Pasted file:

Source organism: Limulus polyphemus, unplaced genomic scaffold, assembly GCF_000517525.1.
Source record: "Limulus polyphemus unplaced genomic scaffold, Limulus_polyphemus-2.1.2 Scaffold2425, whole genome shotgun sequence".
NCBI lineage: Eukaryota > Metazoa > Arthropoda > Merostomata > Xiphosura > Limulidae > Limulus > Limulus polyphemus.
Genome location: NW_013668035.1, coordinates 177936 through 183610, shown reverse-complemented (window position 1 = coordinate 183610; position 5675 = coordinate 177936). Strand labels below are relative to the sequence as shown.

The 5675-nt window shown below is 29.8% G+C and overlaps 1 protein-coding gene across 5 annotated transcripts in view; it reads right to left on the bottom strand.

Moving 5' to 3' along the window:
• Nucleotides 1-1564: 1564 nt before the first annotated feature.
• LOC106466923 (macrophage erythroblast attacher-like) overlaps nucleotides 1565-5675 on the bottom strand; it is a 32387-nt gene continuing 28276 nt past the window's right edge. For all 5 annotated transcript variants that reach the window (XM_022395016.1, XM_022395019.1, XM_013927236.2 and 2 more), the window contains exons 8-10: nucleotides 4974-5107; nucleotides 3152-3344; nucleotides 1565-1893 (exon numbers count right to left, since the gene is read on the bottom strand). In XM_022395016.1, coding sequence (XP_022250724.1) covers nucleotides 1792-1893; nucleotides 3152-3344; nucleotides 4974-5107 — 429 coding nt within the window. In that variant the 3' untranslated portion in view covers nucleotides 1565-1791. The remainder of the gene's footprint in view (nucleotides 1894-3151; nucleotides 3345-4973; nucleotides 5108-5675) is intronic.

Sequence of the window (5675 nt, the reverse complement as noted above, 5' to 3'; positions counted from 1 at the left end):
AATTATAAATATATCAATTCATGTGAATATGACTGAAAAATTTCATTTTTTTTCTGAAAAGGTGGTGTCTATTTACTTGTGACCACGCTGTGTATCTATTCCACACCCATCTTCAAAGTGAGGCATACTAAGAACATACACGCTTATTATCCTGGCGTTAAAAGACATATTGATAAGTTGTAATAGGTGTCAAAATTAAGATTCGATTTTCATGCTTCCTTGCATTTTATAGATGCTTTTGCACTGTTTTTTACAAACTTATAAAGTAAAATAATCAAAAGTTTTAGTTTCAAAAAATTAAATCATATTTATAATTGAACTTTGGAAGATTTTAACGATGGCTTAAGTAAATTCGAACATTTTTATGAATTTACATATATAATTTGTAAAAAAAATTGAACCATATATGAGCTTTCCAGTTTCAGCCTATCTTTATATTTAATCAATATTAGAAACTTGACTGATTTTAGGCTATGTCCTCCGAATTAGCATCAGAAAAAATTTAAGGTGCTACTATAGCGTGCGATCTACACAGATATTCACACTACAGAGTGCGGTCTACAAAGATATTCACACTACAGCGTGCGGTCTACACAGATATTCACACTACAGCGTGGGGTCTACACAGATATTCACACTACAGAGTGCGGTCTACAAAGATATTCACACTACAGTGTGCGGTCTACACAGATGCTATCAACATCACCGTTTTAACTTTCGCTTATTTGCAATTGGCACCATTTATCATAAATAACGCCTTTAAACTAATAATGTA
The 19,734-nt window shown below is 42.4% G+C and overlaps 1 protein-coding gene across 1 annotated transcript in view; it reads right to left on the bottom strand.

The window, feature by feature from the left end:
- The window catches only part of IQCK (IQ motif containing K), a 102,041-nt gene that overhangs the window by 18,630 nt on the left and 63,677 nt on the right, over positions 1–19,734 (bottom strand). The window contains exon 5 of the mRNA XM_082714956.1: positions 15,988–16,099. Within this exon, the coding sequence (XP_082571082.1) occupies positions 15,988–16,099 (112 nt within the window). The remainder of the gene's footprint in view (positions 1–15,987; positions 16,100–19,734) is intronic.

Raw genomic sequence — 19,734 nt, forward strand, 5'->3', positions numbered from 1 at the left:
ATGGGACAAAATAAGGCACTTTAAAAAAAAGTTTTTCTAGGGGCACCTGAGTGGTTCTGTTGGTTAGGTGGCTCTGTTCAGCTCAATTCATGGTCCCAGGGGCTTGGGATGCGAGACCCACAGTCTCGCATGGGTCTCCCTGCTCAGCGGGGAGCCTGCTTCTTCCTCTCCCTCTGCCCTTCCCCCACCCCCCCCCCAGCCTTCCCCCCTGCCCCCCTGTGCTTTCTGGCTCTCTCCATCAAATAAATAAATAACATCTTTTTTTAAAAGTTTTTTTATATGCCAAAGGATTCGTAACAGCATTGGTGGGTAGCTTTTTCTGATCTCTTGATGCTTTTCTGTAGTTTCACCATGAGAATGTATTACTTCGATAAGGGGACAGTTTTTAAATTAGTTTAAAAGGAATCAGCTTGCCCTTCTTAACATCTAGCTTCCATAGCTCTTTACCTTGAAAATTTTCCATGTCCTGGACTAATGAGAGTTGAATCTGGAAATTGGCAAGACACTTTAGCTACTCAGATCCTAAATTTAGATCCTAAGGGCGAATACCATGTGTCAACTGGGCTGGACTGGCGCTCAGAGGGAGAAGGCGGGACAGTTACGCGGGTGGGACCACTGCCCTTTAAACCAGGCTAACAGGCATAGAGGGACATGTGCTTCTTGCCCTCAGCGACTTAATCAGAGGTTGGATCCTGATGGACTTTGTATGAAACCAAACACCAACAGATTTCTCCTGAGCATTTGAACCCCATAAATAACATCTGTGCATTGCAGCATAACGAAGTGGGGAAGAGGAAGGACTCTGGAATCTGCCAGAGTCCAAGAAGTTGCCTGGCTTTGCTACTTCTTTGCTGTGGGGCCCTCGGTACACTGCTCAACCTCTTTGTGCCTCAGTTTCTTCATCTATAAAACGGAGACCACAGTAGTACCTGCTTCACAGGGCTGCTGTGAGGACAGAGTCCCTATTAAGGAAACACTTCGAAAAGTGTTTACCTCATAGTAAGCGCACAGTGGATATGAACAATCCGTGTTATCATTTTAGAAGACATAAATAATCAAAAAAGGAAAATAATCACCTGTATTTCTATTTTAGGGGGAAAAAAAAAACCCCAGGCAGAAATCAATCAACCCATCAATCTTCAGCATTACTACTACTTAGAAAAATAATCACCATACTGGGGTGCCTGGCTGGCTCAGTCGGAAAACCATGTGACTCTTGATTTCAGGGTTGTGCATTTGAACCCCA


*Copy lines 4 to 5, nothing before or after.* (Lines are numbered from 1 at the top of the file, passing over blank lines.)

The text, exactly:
Genome location: NW_013668035.1, coordinates 177936 through 183610, shown reverse-complemented (window position 1 = coordinate 183610; position 5675 = coordinate 177936). Strand labels below are relative to the sequence as shown.

The 5675-nt window shown below is 29.8% G+C and overlaps 1 protein-coding gene across 5 annotated transcripts in view; it reads right to left on the bottom strand.